Communication Attitude of Slovenian Preschool Children who do and do not StutterJerneja Novšak Brce1* and Martine Vanryckeghem2
- *Corresponding Author:
- Jerneja Novšak Brce
Department of Special and Rehabilitation Pedagogy
University of Ljubljana, Slovenia Kardeljeva Ljubljana, Slovenia
Tel: +386 1589 22 45
E-mail: [email protected]
Received date: October 27, 2016; Accepted date: January 21, 2017; Published date: January 28, 2017
Citation: Brce J and Vanryckeghem M (2017) Communication Attitude of Slovenian Preschool Children who do and do not Stutter. J Speech Pathol Ther 2:124. doi: 10.4172/2472-5005.1000124
Copyright: © 2017 Brce JN, et al. This is an open-access article distributed under the terms of the Creative Commons Attribution License, which permits unrestricted use, distribution, and reproduction in any medium, provided the original author and source are credited.
Objective: The aim of this paper was to investigate the communication attitude of Slovenian preschool children who stutter by means of the Communication Attitude Test for Preschool and Kindergarten Children who Stutter (KiddyCAT), and to determine whether differences in communication attitude existed among preschool children who stutter, and their peers who are fluent speakers. In addition, the test’s discriminant value, its internal reliability and the factors underpinning the Slovenian version of the KiddyCAT were explored.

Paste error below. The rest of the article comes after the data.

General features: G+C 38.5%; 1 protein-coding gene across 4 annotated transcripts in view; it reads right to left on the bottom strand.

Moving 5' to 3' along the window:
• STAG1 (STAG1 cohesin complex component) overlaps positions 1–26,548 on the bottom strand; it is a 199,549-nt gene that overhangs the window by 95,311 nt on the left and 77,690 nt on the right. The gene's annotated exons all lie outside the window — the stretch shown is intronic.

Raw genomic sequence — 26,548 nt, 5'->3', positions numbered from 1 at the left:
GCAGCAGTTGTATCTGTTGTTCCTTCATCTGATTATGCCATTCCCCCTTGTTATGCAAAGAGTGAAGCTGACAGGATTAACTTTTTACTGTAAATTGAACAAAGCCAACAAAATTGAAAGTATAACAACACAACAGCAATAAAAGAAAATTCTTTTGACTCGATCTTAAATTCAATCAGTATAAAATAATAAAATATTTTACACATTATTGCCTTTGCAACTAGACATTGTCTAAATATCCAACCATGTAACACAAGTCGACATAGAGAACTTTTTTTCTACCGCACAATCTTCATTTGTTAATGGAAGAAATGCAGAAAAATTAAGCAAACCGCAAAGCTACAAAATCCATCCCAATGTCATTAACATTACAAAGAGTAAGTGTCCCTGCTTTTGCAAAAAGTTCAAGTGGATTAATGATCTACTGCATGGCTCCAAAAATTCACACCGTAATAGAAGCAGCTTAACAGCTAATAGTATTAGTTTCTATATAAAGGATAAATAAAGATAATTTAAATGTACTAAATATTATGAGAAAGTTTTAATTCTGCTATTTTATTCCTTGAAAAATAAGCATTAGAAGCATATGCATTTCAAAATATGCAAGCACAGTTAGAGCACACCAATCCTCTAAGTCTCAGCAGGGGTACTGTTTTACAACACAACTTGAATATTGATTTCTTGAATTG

Methods and Procedure: Data were gathered on a normative sample of 49 preschool children who stutter and 74 who do not stutter. The children were divided into two subgroups according to age: a ‘’younger’’ (3 to 4,4 years old) and ‘’older’’ (4,5 to 6 years old) group.
Outcomes and Results: Results showed that preschool children who stutter scored statistically significantly higher on the KiddyCAT than preschool children who do not stutter. The effect size was large. A mean increase in scores among the preschool children who stutter was observed, but was not statistically significant. An opposite observation, again not significant, was made for preschool children who do not stutter. Also gender did not affect the test results. The test is internally reliable and has construct validity.
Conclusion and Implications: The KiddyCAT is a useful tool for early detection of negative communication attitude of preschool children who stutter and helps in targeting cognitive-related stuttering intervention goals.